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Digital Electronics

Types of Multi-vibrator: Astable, Monostable and Bistable Vibrator

Types of Multi-vibrator

There are following three types of a Multi-vibrator.

(1). An Astable Multi-vibrator

(2). Monostable Multi-vibrator

(3). Bistable Multi-vibrator

Astable Multi-vibrator

In an astable multi-vibrator (AMV) device, neither of the two states/modes is stable or a Multi-vibrator device, none of the outputs of which is stable (i.e. both its states or modes are unstable). Rather it comprises two semi-stable (half-stable) states. Astable Multi-vibrator circuit continuously provides oscillation between these two states without any sort of excitation (i.e. it offers a continuous specific time-bound output pulse without the application of a trigger pulse). In simple words, an astable Multi-vibrator moves back and forth continuously between its two half-stable states. As a result of continuous movement between both its external states, an astable Multi-vibrator produces an unceasing time-specific signal (which continuously keep changing between 0 and 1 on its output. This signal is normally a squared type, as has been illustrated in the figure 6.4. Owing to creating a square-typed waveform, it is also known as a square wave generator and due to an incessant movement between its two output states, an astable Multi-vibrator is also known as a free-running Multi-vibrator (i.e. an astable Multi-vibrator circuit can be used as an oscillator or a generator). This circuit is simple, cheap and in case there is no issue of frequency stability, it happens to be a very apposite sort of generator. Remember that this circuit consists of two storing elements (i.e. two capacitors).

Figure 6.4-AMV

Multi-vibrator




Monostable Multi-vibrator

Monostable Multi-vibrator (MMV) is also known as single-shot or single-swing or one-shot Multi-vibrator. A monostable Multi-vibrator, as the name suggests, consists of a stable state and a semi-stable state. And when an external trigger pulse is exerted on it, it switches from one-state to semi-stable state and after remaining on this state for some time, reverts back to its original state.

In other words, a monostable Multi-vibrator can remain stable on just one state and on any other state it becomes semi-stable or unstable. When it is being energized (suppose it is on its stable state) it remains on its stable state until some external trigger pulse is applied on it. On providing an extrinsic trigger pulse, monostable Multi-vibrator switches to unstable state. When trigger pulse ceases, it returns back automatically to its stable state (after the passage of some specific time). Trigger pulse changes the state of a monostable Multi-vibrator only temporarily. The period of time or duration during which it remains on an unstable state, is determined via values of components used on the internal circuit of a monostable Multi-vibrator. Remember that this circuit comprises a storing element (i.e. a capacitor) and this circuit is used as a pulse shaper, because it receives pulses of varying breadth on input and converts them into output pulses of same breadth. As its output state changes at a fixed time after provision of a trigger signal, therefore it can also be used as a delay element. Operation of a monostable vibrator has been illustrated vide figure 6.5.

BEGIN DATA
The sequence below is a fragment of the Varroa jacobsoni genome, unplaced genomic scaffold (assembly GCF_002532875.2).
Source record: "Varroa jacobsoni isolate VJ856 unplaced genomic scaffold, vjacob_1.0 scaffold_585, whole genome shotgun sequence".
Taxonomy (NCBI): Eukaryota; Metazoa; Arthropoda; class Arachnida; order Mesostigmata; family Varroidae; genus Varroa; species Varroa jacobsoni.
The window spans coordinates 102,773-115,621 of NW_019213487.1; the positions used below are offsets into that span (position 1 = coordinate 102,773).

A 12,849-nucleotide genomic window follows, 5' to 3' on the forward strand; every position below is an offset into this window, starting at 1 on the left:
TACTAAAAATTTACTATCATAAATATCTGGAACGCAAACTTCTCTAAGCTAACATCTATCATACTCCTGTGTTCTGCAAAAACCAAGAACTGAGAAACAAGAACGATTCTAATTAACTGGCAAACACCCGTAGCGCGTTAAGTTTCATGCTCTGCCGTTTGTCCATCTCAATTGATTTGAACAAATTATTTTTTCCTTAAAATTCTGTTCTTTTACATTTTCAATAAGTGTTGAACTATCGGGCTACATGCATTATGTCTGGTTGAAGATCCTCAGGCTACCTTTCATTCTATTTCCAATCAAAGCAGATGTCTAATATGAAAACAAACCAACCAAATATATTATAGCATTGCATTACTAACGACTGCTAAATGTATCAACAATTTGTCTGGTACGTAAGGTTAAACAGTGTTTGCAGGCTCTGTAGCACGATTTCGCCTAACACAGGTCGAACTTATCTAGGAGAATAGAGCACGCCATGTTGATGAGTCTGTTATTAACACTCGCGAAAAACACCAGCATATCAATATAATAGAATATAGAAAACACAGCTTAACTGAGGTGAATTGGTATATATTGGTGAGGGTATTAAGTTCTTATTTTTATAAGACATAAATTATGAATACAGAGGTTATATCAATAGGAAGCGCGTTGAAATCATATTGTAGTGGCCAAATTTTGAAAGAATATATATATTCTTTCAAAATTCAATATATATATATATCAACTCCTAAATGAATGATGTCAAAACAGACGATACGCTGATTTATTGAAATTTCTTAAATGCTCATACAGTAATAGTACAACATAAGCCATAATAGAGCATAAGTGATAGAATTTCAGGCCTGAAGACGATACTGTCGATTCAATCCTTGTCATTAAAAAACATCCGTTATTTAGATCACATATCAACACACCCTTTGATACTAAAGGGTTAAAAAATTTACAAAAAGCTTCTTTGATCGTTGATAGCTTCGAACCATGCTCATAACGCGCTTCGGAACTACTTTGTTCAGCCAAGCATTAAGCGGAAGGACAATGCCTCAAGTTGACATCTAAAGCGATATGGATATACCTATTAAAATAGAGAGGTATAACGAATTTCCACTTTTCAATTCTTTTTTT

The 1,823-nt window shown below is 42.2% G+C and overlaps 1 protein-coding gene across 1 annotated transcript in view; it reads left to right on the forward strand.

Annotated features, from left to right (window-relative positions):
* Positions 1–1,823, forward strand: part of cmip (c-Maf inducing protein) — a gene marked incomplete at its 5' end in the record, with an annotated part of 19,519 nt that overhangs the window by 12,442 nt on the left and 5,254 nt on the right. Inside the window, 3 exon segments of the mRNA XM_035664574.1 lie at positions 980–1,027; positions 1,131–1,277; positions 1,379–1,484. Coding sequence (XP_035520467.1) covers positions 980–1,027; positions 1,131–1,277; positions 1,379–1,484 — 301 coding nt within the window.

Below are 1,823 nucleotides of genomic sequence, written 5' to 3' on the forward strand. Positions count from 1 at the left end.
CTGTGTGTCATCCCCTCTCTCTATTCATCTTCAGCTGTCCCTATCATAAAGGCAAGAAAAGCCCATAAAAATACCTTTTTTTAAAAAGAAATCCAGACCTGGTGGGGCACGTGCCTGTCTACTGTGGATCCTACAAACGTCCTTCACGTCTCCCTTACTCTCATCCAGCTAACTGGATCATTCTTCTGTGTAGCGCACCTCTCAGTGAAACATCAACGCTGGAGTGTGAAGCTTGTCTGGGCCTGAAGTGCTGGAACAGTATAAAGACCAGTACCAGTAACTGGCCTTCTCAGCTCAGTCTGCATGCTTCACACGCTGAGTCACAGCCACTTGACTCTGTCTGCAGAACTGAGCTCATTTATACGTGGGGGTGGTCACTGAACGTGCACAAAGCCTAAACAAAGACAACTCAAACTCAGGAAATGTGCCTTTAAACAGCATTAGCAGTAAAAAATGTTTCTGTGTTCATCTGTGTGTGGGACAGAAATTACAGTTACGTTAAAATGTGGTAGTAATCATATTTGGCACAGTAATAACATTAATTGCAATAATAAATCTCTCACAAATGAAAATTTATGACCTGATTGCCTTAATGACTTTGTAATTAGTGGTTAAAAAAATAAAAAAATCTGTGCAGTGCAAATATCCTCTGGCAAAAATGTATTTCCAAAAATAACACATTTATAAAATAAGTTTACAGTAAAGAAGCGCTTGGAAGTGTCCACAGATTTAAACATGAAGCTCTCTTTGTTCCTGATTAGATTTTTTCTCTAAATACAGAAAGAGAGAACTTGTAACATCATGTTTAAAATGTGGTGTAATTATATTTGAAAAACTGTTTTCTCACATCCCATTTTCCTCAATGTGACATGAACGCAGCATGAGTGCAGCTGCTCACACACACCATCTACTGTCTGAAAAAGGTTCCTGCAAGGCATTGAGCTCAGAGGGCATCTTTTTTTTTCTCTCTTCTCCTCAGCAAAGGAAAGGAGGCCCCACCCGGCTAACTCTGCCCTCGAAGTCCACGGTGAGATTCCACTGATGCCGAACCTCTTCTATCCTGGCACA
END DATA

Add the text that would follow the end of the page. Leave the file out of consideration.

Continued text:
Figure 6.5-MMV

Multi-vibrator



Bistable Multi-vibrator

A Multi-vibrator which consists on two stable states or two stable outputs, is called bistable Multi-vibrator (bi means two). This Multi-vibrator remains on either of the two states until some extrinsic trigger pulse interferes and changes it to other state (i.e. trigger pulse can cause a change in Multi-vibrator’s state or output and as long as trigger pulse is not received, it retains one of its state). In other words, it may also be said that this bistable Multi-vibrator recognizes its previous output. As a flip-flop has this particular quality therefore, a bistable multi–vibrator is also known as a just flip-flop or flip-flop Multi-vibrator. Moreover, it is also known as binary or divided-by-two elements. Remember that no storage element exists in a bistable Multi-vibrator (BMV) nor does it oscillate.

In figure 6.6, operation of a bistable Multi-vibrator has been illustrated.

Multi-vibrator



555 Timer

555 Timer is a digital monolithic integrated circuit that can be used as a clock generator. In other words, it is a digital timing circuit, which can be connected as an astable or monostable circuit. A 555 timer is a versatile type and a massively used device, which operates on any one of these two states i.e. either an astable or monostable state. It can provide a time delay ranging from few micro seconds to several hours. As this device (i.e. 555 timer) can be used both as an astable as well as monostable circuit, therefore it is called a timer. A 555 device is a low-priced device, which is available in the form of an IC. It operates within a pretty vast range of potential difference (normally between +4.5V to +15V) and there is no effect on output either of these changing voltages. That’s why it is also called a linear device. Due to being compatible, a 555 timer can directly be connected with TTL or CMOS digital circuits. However, in order to connect with other digital circuits, interfacing is always required.